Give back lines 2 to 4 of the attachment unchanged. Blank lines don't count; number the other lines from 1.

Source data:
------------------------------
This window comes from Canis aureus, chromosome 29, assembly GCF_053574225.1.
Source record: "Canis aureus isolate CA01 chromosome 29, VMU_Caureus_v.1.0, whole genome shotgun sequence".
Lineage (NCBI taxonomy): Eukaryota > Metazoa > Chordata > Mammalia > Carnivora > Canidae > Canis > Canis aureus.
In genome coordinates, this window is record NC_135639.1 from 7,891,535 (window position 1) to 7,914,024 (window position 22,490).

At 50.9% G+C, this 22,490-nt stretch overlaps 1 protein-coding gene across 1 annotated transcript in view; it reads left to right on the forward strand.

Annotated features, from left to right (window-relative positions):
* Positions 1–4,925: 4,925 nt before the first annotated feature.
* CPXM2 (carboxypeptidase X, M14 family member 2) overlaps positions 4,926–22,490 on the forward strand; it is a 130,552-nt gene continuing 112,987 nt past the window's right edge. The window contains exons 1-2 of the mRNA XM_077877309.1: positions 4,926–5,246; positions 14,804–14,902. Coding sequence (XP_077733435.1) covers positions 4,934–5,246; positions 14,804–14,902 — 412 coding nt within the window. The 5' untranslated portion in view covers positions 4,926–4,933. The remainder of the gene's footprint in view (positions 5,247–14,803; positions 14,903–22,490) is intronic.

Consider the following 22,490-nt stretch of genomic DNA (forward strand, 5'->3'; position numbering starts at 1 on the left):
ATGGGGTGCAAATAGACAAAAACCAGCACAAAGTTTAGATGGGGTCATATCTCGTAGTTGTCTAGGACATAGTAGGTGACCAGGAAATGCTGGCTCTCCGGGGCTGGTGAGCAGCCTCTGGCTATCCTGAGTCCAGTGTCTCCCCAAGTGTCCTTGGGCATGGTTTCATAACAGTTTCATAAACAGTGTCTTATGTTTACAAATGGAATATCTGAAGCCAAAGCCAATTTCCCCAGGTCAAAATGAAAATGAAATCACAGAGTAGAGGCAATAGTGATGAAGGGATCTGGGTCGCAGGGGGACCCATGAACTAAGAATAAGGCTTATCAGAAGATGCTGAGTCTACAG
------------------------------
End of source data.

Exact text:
Source record: "Canis aureus isolate CA01 chromosome 29, VMU_Caureus_v.1.0, whole genome shotgun sequence".
Lineage (NCBI taxonomy): Eukaryota > Metazoa > Chordata > Mammalia > Carnivora > Canidae > Canis > Canis aureus.
In genome coordinates, this window is record NC_135639.1 from 7,891,535 (window position 1) to 7,914,024 (window position 22,490).